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Lawrence D. Gorin
Lawrence D. Gorin, Family Law Attorney
Category: Family Law
Satisfied Customers: 1544
Experience:  30+ years family law experience. QDROs, UIFSA, UCCJEA expertise.
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Unsure if correct forum however... My mom was married to my

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Unsure if correct forum however... My mom was married to my father 10+ years. He is deceased now but had re-married (2nd wife is still living), my mom never re-married. She is unable to locate her divorce decree but has her marriage certificate. Is she entitled to a portion of his SSi. pension...
YOUR QUESTION:
Unsure if correct forum however... My mom was married to my father 10+ years. He is deceased now but had re-married (2nd wife is still living), my mom never re-married. She is unable to locate her divorce decree but has her marriage certificate. Is she entitled to a portion of his SSi. pension...

ANSWER:
FIRST, as to Social Security retirement benefits......

No, your mother is not entitled to a port of his Social Security pension, since he is no longer getting it (stopped upon his death). HOWEVER, if she meets the eligibility requirements, she may be able to receive a “surviving divorced spouse’s benefit” from Social Security, which would provide her with benefits just the same as a widow or widower, provided that she was married to the deceased worker for at least 10 years.

Here’s the full explanation:

If you are divorced AND your marriage lasted 10 years or longer, you can receive benefits on your ex-spouse’s record (even if he or she has remarried), but only if:
** You are unmarried;
** You are age 62 or older;
** The benefit you are entitled to receive based on your own work is less than the benefit you would receive based on your ex-spouse’s work; and
** Your ex-spouse is entitled to Social Security retirement or disability benefits.

If you remarry, you generally cannot collect benefits on your former spouse’s record unless your later marriage ends (whether by death, divorce or annulment).

If your ex-spouse has not applied for retirement benefits, but can qualify for them, you can receive benefits on his or her record if you have been divorced for at least two years.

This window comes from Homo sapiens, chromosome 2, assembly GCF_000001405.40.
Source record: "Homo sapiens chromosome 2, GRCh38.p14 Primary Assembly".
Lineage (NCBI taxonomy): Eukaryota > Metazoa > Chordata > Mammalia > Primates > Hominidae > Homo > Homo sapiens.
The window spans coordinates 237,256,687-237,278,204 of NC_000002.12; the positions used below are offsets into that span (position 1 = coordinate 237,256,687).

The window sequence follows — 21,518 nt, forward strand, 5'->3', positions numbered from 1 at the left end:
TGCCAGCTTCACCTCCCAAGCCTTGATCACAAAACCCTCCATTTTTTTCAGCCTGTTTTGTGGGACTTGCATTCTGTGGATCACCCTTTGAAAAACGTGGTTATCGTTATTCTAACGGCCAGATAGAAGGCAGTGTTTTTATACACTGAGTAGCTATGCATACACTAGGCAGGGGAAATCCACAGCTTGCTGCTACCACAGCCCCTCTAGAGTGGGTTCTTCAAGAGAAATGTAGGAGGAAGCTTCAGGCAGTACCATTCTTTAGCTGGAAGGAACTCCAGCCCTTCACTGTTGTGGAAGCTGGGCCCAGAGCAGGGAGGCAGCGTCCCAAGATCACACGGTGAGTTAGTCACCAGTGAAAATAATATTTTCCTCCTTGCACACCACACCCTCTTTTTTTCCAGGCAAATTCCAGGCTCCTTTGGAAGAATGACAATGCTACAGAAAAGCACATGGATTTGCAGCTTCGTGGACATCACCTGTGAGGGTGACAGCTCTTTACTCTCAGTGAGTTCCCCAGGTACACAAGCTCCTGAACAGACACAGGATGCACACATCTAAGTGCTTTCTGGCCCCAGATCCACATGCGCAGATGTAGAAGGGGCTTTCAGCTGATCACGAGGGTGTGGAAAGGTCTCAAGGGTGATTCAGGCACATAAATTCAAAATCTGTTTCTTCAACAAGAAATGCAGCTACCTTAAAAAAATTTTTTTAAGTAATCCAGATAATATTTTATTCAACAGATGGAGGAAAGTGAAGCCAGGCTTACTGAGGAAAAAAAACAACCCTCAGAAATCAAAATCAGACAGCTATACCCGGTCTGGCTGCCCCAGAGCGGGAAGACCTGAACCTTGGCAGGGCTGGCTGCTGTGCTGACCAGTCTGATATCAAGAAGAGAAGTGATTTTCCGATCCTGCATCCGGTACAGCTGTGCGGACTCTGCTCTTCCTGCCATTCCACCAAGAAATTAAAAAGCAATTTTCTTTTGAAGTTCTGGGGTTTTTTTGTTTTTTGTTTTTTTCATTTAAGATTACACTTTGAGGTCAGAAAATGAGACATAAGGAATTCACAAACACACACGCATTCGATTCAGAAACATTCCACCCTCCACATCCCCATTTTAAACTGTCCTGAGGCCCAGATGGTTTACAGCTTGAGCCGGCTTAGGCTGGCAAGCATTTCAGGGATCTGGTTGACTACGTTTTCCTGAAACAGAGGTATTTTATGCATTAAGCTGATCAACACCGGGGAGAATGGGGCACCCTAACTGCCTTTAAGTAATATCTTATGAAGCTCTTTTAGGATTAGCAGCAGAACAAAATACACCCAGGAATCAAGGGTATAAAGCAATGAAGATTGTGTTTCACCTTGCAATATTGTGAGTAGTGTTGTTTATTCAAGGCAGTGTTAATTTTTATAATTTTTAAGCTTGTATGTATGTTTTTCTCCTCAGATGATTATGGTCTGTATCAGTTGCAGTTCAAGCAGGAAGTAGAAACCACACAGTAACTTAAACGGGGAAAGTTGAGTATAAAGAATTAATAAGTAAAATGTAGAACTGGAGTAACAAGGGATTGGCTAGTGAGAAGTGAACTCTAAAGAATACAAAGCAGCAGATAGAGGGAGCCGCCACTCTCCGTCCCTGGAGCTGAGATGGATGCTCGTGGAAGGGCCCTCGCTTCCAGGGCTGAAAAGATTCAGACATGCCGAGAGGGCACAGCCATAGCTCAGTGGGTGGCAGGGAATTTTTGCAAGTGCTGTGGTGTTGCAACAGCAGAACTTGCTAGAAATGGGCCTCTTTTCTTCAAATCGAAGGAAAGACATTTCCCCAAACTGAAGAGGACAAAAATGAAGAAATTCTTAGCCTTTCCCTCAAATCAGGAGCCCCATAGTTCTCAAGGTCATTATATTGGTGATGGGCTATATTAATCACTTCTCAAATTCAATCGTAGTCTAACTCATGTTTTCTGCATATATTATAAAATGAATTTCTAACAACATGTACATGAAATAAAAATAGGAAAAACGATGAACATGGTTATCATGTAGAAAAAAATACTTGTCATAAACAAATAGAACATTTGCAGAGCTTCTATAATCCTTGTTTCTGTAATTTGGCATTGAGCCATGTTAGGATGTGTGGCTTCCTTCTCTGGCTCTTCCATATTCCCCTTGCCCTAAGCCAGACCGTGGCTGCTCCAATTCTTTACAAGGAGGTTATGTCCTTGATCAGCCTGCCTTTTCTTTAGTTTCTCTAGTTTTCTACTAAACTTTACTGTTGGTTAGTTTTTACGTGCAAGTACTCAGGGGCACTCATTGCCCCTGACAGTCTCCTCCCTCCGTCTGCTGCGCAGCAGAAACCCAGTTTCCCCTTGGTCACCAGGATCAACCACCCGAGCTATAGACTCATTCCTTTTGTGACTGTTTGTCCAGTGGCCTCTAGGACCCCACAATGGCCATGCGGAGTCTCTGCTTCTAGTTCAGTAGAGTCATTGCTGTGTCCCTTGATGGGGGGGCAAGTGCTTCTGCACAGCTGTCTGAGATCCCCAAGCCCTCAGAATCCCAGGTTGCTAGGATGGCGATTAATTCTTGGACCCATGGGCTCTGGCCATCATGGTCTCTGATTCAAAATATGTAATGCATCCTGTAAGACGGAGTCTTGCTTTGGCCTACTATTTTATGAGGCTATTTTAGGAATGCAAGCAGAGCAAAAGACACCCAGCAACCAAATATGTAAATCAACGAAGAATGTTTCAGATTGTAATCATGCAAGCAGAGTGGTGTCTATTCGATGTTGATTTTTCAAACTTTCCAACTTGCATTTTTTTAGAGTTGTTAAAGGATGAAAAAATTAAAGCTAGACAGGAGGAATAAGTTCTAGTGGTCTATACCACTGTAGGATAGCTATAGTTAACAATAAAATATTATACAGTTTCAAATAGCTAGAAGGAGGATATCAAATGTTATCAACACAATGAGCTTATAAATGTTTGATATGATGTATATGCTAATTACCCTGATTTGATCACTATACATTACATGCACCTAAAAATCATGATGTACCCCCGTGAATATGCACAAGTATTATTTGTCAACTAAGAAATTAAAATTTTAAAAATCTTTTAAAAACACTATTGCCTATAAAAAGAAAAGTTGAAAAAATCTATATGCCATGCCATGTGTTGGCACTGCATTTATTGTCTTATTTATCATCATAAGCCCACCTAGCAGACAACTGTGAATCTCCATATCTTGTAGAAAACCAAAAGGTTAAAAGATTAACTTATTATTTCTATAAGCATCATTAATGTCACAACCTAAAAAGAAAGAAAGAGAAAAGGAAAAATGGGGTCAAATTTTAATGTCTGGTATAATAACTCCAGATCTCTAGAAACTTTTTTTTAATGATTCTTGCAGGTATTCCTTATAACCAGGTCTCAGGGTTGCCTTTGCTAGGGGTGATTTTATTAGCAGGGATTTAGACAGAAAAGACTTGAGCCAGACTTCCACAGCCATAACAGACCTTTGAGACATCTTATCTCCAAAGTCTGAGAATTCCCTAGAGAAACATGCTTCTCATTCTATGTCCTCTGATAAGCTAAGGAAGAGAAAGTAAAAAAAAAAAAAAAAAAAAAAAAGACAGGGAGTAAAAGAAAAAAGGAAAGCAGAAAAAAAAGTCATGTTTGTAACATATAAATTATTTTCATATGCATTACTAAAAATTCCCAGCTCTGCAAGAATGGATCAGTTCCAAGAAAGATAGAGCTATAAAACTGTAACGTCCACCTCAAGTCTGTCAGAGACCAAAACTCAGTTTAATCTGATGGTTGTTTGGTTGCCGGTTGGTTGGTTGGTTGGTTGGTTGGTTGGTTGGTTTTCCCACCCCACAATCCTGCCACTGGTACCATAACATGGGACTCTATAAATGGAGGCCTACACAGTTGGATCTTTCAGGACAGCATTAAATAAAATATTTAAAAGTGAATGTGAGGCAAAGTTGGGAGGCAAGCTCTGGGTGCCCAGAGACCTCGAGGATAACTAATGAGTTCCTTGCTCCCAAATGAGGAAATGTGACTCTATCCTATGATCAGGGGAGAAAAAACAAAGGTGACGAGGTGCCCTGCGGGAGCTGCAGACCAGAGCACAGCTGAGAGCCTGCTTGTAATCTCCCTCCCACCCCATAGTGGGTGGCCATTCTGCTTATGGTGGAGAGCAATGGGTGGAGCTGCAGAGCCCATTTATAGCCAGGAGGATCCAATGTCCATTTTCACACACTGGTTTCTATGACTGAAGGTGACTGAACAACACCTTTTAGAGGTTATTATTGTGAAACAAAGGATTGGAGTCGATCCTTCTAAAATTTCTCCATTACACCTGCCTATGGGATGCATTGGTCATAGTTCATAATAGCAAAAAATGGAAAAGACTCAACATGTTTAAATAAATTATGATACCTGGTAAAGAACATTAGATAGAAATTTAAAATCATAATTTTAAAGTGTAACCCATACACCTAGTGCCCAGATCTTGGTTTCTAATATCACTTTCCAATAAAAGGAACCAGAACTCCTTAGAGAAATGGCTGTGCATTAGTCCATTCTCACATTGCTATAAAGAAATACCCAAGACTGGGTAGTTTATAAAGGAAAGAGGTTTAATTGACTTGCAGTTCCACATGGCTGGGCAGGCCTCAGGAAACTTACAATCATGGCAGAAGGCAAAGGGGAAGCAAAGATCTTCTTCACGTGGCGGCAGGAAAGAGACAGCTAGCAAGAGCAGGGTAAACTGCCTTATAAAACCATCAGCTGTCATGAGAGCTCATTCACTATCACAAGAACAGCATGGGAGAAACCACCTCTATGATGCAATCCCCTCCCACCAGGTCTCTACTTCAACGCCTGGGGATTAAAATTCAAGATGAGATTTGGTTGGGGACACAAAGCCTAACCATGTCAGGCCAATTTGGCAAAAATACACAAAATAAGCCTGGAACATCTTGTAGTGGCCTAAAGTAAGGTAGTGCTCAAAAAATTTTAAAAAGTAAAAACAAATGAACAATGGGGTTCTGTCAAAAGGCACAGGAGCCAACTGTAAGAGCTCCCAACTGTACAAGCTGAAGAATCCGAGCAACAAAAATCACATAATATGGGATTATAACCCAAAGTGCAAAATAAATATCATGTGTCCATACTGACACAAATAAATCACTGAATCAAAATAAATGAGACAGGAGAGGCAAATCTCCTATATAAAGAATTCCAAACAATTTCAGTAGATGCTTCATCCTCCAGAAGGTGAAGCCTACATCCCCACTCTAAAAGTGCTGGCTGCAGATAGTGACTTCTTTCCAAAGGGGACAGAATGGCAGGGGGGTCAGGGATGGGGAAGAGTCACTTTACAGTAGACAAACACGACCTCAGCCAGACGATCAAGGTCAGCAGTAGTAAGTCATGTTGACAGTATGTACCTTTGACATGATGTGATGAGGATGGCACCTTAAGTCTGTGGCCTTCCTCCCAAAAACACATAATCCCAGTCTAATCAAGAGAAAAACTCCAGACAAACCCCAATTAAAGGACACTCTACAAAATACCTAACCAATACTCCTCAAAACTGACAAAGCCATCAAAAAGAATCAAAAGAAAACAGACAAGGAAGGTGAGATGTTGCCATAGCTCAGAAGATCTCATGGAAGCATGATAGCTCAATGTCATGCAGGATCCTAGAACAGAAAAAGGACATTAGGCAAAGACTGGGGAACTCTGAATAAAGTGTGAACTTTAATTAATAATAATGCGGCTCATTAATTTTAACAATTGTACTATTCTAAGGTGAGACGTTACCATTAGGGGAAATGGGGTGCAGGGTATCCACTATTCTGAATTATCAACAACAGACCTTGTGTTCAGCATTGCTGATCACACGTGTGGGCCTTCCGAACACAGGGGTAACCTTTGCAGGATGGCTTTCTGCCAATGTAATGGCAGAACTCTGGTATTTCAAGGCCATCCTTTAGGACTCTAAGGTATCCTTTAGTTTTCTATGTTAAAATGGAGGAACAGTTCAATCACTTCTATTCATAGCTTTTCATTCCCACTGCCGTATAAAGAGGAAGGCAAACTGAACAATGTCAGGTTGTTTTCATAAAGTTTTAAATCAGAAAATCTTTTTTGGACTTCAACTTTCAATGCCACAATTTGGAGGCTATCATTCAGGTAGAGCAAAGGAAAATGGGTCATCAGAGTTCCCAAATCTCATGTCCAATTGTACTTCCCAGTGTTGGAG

If you are eligible for retirement benefits on your own record, Social Security will pay that amount first. HOWEVER, if the benefit on your former spouse’s record is a higher amount, you will get a combination of benefits that equals that higher amount (reduced for age).

Further, if you have reached full retirement age and you are eligible for a spouse’s benefit and your own retirement benefit, you will be allowed to choose to receive only the divorced spouse’s benefits now and delay receiving retirement benefits until a later date. If retirement benefits are delayed, a higher benefit may be received at a later date based on the effect of delayed retirement credits.

More info at:
http://www.womansdivorce.com/divorce-and-social-security.html
http://www.socialsecurity.gov/retire2/divspouse.htm
http://www.socialsecurity.gov/survivorplan/ifyou2.htm
http://www.socialsecurity.gov/survivorplan/howtoapply3.htm


SECOND, as the proof of divorce.....
Start by asking your mom whether she is the one who filed for divorce from her husband, or was it her husband who filed for divorce from her. If husband is the one who filed the divorced case, most likely it was in MI, since that is the state in which he was residing

If your father resided in MI at the time of divorce and your mom lived in VA, their divorce most likely occurred in one of those two states. In every state in the nation, when a divorce decree in entered in a court record, the clerk of the court sends a notification form to the state’s Vital Records agency (the same people who deal with birth certificates and death records). So you need to check the Vital Records agencies of MI and VA and see what turns up.

For Michigan Vital Records:
http://www.michigan.gov/mdch/0,1607,7-132-4645---,00.html

For Virgnia Vital Records:
http://www.vdh.state.va.us/Vital_Records/index.htm


Your mother may need some or all of the following documents when applying for Social Security benefits:
Proof of former husband’s death (either from funeral home or death certificate).
Her own birth certificate.
Her marriage certificate.
Her divorce papers.

For Social Security application purposes, public records such as birth certificates and marriage or divorce records must be the originals or copies certified by the issuing agency. Social Security will not accept uncertified photocopies. But the certified documents will be return to the applicant.

Even if your mom does not presently have all of the needed documents, she should contact her nearest Social Security office anyway and not delay signing up for Social Security. In many cases, the local Social Security office may be able to contact the Vital Records agency and verify the needed info online at no cost to the applicant. And if they cannot verify the information online, they can still help by providing more info as to where and how to get the needed records.

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Lawrence D. Gorin and 6 other Family Law Specialists are ready to help you
Customer: replied 7 years ago.

 

The information received will help me expedite assisting my mother. Thanks for the time taken!!

Thank you for your kind words. Glad to have been of assistance. Wish you well. And, also, thank you for bonus payment. Much appreciated.

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